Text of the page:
Alexander Graham Bell was born in Edinburgh on the 3rd of March, 1847. As a boy, Alexander received his early schooling at home, from his father, whilst later, for four terms, until he was fifteen, in between inventing stuff, he attended the Royal High School in Edinburgh. After that, Alexander spent a year in London with his grandfather, who encouraged his interest in science and coached him in teaching. Back in Scotland at sixteen, Alexander got a job in Elgin as a pupil-teacher of elocution and music and a year later, he made it to the University of Edinburgh. In 1868, Alexander completed his matriculation exams at Edinburgh and was accepted for admission to the University of London.

However, his sojourn in London was short lived as just two short years later, in 1870, Bell, no longer in short trousers, mind you, emigrated to Canada with his parents and the rest, as they say, is history. Alexander Graham Bell first arrived in the United States of America, aged twenty-four, in 1871, via its neighbour and this son of Scotland didn’t become a naturalized citizen of the United States until 1882. Not many people know that.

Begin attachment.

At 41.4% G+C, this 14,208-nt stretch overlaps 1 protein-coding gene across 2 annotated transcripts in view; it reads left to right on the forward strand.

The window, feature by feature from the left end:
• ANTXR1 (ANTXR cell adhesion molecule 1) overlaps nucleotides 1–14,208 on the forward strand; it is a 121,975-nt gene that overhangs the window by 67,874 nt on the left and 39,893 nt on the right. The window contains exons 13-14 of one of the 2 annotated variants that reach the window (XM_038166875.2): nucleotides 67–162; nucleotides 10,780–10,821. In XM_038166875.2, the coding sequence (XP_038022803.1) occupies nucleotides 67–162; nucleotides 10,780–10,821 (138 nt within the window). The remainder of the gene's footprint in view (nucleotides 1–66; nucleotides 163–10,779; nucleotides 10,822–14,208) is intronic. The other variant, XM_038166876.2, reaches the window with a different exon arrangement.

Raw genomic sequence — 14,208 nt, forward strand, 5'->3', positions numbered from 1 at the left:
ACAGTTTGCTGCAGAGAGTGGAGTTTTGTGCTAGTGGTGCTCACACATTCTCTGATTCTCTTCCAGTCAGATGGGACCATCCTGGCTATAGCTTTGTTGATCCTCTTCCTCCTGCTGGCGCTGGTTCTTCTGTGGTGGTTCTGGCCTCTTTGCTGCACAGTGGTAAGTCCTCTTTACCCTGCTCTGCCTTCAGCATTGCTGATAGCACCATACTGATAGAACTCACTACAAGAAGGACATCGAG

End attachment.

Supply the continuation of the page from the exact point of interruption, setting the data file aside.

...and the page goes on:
Bell’s involvement in teaching in Canada and his continued research into hearing and speech, led him to experiment with hearing devices and that culminated in his being awarded the first US patent for the telephone. That patent – number 174,465 – was granted on the 7th of March, 1876. There has been some controversy over Bell's patent as there were claims that Elisha Gray was first to file an application for a device using a water transmitter. However, on the 25th of February, 1875, a year before Gray’s first application and Bell’s successful patent, Bell had filed an application describing mercury as the liquid in its variable resistance device. If anyone copied anyone, it was Gray in his substituting of water for mercury.